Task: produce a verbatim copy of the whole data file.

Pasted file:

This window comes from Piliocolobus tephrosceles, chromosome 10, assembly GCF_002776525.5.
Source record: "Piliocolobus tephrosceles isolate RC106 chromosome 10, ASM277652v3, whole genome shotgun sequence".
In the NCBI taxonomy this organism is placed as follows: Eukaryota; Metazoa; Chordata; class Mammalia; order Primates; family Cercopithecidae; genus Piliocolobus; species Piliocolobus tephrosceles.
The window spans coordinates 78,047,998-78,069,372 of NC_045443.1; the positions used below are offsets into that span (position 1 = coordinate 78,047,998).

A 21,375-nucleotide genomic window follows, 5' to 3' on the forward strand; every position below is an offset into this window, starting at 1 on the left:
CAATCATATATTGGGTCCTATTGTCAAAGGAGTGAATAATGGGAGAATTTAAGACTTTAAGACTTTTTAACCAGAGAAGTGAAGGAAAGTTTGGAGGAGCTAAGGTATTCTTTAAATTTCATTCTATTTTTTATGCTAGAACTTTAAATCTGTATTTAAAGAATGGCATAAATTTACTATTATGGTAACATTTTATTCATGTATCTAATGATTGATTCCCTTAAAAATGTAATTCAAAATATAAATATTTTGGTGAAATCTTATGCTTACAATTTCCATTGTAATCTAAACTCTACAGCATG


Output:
This window comes from Piliocolobus tephrosceles, chromosome 10, assembly GCF_002776525.5.
Source record: "Piliocolobus tephrosceles isolate RC106 chromosome 10, ASM277652v3, whole genome shotgun sequence".
In the NCBI taxonomy this organism is placed as follows: Eukaryota; Metazoa; Chordata; class Mammalia; order Primates; family Cercopithecidae; genus Piliocolobus; species Piliocolobus tephrosceles.
The window spans coordinates 78,047,998-78,069,372 of NC_045443.1; the positions used below are offsets into that span (position 1 = coordinate 78,047,998).

A 21,375-nucleotide genomic window follows, 5' to 3' on the forward strand; every position below is an offset into this window, starting at 1 on the left:
CAATCATATATTGGGTCCTATTGTCAAAGGAGTGAATAATGGGAGAATTTAAGACTTTAAGACTTTTTAACCAGAGAAGTGAAGGAAAGTTTGGAGGAGCTAAGGTATTCTTTAAATTTCATTCTATTTTTTATGCTAGAACTTTAAATCTGTATTTAAAGAATGGCATAAATTTACTATTATGGTAACATTTTATTCATGTATCTAATGATTGATTCCCTTAAAAATGTAATTCAAAATATAAATATTTTGGTGAAATCTTATGCTTACAATTTCCATTGTAATCTAAACTCTACAGCATG